Often in Drupal core, you do not simply invoke a single hook implementation, but call all the implementations of a hook at a single point. Handling this is a sister function to module_invoke(), module_invoke_all(). It's used the same exact way as module_invoke(), but lacks the $moduleName parameter.

Menu Routing

While modules provide Drupal's extensibility, Menu Routing does the real work of the CMS. At first blush, you may think that the "menu" refers to something like the primary and secondary links, or even the navigation block. After all, all of those are called "menus" in Drupal's own UI!

Repeat after me: Menu Routing has nothing to do with Menus, everything to do with Routing.

Page routing, specifically. The Menu [Routing] System is the core component of Drupal that takes a URL of the requested page and returns a viewable HTML web page. That is, it takes the part of the url after "?q=" in the follow example:

In the above example, the page part of the URL is "the/requested/page", and this is exactly what the menu system handles. It matches up the page URL with the PHP function needed to generate the web page, and executes the function. When coding a module, the Menu System is often the first thing you'll code after an *.info. file. It's perhaps the most approachable piece of API in the entire project, which is why I bring it up here:

  function motleymod_menu(){
    $items[my/motley/page] = array(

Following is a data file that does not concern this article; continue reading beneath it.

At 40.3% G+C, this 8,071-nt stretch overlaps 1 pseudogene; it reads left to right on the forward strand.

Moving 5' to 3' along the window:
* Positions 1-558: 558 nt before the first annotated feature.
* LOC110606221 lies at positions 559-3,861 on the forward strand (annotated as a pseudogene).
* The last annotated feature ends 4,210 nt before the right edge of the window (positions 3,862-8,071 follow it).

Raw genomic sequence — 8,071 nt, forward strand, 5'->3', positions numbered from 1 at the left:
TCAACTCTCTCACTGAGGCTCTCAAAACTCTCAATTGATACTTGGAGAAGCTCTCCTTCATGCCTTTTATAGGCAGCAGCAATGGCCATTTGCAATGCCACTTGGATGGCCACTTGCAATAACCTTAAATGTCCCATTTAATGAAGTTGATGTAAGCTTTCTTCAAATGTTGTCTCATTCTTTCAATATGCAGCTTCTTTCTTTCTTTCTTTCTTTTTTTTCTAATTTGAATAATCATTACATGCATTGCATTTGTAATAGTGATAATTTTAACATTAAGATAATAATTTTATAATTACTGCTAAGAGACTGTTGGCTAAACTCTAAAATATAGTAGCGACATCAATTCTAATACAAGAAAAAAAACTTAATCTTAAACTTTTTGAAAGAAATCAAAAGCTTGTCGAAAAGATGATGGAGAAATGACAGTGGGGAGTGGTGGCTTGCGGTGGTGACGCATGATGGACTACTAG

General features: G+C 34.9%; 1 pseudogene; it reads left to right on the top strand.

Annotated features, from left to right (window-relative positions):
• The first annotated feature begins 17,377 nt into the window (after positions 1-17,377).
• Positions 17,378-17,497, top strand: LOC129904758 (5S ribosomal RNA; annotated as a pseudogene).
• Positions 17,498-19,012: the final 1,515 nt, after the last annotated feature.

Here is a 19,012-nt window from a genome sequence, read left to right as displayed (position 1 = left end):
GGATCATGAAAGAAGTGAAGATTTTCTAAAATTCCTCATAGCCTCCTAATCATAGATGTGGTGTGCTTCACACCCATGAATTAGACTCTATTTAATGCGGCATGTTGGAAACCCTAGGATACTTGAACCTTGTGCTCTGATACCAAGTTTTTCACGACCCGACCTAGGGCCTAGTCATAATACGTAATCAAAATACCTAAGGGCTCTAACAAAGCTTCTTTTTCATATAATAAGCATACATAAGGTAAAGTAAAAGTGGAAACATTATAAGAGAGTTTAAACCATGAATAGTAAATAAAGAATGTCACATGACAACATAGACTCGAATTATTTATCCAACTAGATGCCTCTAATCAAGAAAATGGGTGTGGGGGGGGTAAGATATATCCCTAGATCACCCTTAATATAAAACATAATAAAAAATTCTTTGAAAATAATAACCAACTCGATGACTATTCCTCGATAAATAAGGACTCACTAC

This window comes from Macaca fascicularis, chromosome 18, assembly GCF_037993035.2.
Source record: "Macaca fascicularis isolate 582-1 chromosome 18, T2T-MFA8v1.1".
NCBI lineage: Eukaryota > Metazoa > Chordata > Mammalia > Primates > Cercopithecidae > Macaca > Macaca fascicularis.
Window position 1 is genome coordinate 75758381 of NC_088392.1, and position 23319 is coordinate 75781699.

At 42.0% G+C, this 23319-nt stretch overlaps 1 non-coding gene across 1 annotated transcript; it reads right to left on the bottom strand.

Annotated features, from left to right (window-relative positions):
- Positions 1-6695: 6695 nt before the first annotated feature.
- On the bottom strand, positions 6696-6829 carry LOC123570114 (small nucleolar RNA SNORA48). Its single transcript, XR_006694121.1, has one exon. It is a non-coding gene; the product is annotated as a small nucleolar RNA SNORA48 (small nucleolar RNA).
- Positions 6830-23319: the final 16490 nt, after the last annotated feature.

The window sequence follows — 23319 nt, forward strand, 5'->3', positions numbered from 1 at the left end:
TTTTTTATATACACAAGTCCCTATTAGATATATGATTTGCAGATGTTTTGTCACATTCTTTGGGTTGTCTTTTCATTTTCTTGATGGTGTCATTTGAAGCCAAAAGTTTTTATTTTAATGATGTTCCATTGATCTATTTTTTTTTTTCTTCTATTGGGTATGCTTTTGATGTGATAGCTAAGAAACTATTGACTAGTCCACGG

'page callback' => 'motleymod_my_page', 
    return $items;
  function motleymod_my_page(){
    return "<p>This is my motley page.</p>";

The above code would work relatively unchanged as far back as Drupal 5.0. We have two functions, the first implements hook_menu(), and the other generates and returns the page content. You'll notice that the first function defines and returns an array with one element with the key 'my/motley/page'. As you might have guessed, this is the page URL! The content of the element is itself an array containing one element, 'Page Callback'.

The Page Callback parameter instructs Drupal what PHP function to invoke to generate the page. In this case, motleymod_my_page(), which returns raw HTML to display in the body section of the webpage. Drupal takes care of everything else -- headers, blocks, footer, and all.

But That's Not the End of the Story

If you think the above example was a little spare, you're right. Let's look at a more complex example of hook_menu():

  function motleymod_menu{
    $items[my/motley/page] = array(
      'page callback' => 'motleymod_my_page',
    $items[admin/config/motley] = array(
      'title' => "Configure Motley Module!",
      'page callback' => 'drupal_get_form',
      'page arguments' => array('motleymod_admin_settings'),